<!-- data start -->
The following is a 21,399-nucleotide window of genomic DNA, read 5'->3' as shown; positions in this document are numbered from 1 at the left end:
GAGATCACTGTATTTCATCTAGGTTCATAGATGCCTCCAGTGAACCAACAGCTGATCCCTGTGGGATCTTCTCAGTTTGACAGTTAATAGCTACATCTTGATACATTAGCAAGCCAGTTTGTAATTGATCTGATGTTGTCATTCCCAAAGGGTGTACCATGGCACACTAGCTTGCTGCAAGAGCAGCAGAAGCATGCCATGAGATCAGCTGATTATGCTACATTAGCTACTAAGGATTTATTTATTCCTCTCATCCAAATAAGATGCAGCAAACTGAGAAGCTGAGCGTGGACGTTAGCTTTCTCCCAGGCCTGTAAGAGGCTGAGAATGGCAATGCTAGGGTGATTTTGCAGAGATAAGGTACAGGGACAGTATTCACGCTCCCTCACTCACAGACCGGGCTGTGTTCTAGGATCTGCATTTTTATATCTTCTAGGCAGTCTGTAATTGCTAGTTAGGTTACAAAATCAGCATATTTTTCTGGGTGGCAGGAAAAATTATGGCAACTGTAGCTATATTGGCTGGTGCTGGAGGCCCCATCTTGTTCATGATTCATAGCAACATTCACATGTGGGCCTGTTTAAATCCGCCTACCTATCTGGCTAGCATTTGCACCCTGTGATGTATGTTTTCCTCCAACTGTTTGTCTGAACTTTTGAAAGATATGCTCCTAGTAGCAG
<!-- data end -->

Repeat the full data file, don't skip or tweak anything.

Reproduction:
The following is a 21,399-nucleotide window of genomic DNA, read 5'->3' as shown; positions in this document are numbered from 1 at the left end:
GAGATCACTGTATTTCATCTAGGTTCATAGATGCCTCCAGTGAACCAACAGCTGATCCCTGTGGGATCTTCTCAGTTTGACAGTTAATAGCTACATCTTGATACATTAGCAAGCCAGTTTGTAATTGATCTGATGTTGTCATTCCCAAAGGGTGTACCATGGCACACTAGCTTGCTGCAAGAGCAGCAGAAGCATGCCATGAGATCAGCTGATTATGCTACATTAGCTACTAAGGATTTATTTATTCCTCTCATCCAAATAAGATGCAGCAAACTGAGAAGCTGAGCGTGGACGTTAGCTTTCTCCCAGGCCTGTAAGAGGCTGAGAATGGCAATGCTAGGGTGATTTTGCAGAGATAAGGTACAGGGACAGTATTCACGCTCCCTCACTCACAGACCGGGCTGTGTTCTAGGATCTGCATTTTTATATCTTCTAGGCAGTCTGTAATTGCTAGTTAGGTTACAAAATCAGCATATTTTTCTGGGTGGCAGGAAAAATTATGGCAACTGTAGCTATATTGGCTGGTGCTGGAGGCCCCATCTTGTTCATGATTCATAGCAACATTCACATGTGGGCCTGTTTAAATCCGCCTACCTATCTGGCTAGCATTTGCACCCTGTGATGTATGTTTTCCTCCAACTGTTTGTCTGAACTTTTGAAAGATATGCTCCTAGTAGCAG